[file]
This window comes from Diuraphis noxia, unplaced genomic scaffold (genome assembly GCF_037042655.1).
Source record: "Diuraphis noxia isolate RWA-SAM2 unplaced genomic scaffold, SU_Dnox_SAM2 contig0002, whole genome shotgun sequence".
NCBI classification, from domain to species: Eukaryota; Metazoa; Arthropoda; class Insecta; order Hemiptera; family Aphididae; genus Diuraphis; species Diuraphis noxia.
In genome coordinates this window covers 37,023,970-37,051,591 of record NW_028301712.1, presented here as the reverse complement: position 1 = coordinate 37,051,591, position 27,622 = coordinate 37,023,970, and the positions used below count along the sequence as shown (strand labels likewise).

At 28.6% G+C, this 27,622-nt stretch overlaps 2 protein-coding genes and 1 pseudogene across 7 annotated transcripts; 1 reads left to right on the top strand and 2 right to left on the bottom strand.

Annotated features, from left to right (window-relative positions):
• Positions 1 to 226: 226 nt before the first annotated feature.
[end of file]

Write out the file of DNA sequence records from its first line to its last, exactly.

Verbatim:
This window comes from Diuraphis noxia, unplaced genomic scaffold (genome assembly GCF_037042655.1).
Source record: "Diuraphis noxia isolate RWA-SAM2 unplaced genomic scaffold, SU_Dnox_SAM2 contig0002, whole genome shotgun sequence".
NCBI classification, from domain to species: Eukaryota; Metazoa; Arthropoda; class Insecta; order Hemiptera; family Aphididae; genus Diuraphis; species Diuraphis noxia.
In genome coordinates this window covers 37,023,970-37,051,591 of record NW_028301712.1, presented here as the reverse complement: position 1 = coordinate 37,051,591, position 27,622 = coordinate 37,023,970, and the positions used below count along the sequence as shown (strand labels likewise).

At 28.6% G+C, this 27,622-nt stretch overlaps 2 protein-coding genes and 1 pseudogene across 7 annotated transcripts; 1 reads left to right on the top strand and 2 right to left on the bottom strand.

Annotated features, from left to right (window-relative positions):
• Positions 1 to 226: 226 nt before the first annotated feature.